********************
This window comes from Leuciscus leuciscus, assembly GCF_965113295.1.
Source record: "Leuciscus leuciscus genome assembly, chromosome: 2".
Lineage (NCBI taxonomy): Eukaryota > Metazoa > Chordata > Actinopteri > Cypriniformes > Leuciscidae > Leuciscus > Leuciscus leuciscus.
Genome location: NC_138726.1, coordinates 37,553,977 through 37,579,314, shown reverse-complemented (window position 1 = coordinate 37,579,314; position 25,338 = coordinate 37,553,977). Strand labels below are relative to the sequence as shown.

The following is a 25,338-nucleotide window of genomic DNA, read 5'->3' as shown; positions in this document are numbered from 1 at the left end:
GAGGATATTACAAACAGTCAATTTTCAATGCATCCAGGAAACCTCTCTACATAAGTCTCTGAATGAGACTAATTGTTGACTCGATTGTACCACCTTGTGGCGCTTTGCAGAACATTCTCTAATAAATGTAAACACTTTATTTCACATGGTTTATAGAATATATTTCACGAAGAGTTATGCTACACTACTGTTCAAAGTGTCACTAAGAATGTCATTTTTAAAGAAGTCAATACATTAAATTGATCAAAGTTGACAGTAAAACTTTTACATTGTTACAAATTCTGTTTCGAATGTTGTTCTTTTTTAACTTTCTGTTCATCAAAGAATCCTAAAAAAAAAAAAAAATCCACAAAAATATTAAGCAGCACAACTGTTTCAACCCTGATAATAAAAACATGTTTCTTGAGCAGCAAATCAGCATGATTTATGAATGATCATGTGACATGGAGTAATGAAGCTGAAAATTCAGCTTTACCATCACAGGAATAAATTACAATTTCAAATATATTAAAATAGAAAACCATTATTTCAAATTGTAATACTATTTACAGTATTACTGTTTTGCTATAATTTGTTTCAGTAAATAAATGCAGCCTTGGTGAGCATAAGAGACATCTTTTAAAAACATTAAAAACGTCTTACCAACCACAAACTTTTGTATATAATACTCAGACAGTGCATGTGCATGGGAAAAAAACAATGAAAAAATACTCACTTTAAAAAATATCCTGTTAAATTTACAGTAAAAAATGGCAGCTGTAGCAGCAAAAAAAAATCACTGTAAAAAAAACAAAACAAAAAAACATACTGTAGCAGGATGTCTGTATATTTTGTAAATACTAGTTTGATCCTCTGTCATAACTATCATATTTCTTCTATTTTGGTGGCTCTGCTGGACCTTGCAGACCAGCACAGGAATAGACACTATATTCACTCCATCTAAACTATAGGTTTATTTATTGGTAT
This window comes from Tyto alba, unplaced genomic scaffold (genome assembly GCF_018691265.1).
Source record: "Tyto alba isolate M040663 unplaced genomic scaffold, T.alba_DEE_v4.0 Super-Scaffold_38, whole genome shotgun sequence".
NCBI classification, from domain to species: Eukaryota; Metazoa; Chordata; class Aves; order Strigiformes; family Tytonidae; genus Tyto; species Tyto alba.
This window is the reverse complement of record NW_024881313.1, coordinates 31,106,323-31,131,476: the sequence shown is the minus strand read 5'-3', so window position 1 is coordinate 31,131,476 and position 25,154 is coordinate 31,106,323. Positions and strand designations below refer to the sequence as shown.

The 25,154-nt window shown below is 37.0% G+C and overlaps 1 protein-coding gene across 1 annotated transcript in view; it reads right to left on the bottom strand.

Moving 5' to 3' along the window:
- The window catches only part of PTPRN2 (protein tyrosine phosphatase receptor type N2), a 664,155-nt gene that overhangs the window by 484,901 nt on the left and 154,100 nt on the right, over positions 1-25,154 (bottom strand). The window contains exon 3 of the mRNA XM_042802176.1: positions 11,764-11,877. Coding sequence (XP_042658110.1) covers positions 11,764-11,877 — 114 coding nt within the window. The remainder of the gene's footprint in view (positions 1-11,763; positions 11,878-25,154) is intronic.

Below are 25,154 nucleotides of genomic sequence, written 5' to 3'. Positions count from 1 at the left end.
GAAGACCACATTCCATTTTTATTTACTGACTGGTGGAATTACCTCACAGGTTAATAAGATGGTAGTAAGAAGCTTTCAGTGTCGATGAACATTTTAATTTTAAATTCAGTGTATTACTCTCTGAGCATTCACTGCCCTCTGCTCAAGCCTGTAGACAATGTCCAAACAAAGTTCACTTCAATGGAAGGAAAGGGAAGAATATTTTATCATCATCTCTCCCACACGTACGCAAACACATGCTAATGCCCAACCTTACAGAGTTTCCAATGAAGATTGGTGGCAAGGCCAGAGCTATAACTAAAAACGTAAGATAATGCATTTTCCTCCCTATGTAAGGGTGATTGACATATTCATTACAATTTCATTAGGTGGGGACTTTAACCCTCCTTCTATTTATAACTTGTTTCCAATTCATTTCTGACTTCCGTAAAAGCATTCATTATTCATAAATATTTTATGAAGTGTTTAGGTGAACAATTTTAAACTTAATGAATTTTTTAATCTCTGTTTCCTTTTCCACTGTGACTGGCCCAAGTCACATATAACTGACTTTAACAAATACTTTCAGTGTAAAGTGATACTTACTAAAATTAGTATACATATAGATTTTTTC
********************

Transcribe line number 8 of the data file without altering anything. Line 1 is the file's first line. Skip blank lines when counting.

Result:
Source record: "Tyto alba isolate M040663 unplaced genomic scaffold, T.alba_DEE_v4.0 Super-Scaffold_38, whole genome shotgun sequence".